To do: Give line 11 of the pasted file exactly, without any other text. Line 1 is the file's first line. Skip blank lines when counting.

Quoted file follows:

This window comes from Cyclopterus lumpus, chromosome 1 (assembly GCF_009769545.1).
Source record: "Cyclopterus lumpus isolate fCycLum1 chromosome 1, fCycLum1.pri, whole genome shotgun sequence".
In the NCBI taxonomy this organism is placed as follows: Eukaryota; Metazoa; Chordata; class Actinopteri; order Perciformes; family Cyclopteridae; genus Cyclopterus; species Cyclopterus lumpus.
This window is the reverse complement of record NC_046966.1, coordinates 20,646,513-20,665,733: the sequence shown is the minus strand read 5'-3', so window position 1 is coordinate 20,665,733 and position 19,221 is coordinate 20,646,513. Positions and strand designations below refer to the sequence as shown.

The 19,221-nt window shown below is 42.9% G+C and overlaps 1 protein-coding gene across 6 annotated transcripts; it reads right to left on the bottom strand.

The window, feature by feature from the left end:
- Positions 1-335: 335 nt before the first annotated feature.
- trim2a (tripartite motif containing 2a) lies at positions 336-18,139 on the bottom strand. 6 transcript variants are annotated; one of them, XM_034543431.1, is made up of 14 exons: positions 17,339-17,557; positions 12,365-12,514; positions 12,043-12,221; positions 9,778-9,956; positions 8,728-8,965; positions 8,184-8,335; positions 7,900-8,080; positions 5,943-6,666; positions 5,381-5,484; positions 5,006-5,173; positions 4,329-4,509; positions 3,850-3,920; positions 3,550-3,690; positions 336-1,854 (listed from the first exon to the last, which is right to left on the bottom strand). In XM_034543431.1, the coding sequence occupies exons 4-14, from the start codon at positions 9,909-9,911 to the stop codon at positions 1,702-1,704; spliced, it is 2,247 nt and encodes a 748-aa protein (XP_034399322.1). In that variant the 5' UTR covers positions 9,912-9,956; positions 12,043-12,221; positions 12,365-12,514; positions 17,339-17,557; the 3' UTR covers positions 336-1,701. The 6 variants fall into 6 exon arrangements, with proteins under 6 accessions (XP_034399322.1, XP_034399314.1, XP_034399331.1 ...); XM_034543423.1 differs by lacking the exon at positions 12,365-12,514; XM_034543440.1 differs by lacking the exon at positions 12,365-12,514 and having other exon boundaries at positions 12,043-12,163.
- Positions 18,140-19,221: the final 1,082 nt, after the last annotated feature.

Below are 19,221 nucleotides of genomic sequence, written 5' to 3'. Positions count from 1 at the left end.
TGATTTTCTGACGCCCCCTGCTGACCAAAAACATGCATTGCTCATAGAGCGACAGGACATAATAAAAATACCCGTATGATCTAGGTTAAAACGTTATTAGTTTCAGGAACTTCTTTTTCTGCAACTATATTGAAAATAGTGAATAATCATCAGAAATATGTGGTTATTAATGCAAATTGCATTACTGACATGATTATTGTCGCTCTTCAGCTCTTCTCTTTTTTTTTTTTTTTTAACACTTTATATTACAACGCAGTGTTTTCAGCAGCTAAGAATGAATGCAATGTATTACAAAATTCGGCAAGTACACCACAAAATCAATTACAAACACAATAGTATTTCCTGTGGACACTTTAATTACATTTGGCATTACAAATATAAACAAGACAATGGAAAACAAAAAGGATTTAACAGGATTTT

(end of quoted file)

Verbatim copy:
TGATTTTCTGACGCCCCCTGCTGACCAAAAACATGCATTGCTCATAGAGCGACAGGACATAATAAAAATACCCGTATGATCTAGGTTAAAACGTTATTAGTTTCAGGAACTTCTTTTTCTGCAACTATATTGAAAATAGTGAATAATCATCAGAAATATGTGGTTATTAATGCAAATTGCATTACTGACATGATTATTGTCGCTCTTCAGCTCTTCTCTTTTTTTTTTTTTTTTAACACTTTATATTACAACGCAGTGTTTTCAGCAGCTAAGAATGAATGCAATGTATTACAAAATTCGGCAAGTACACCACAAAATCAATTACAAACACAATAGTATTTCCTGTGGACACTTTAATTACATTTGGCATTACAAATATAAACAAGACAATGGAAAACAAAAAGGATTTAACAGGATTTT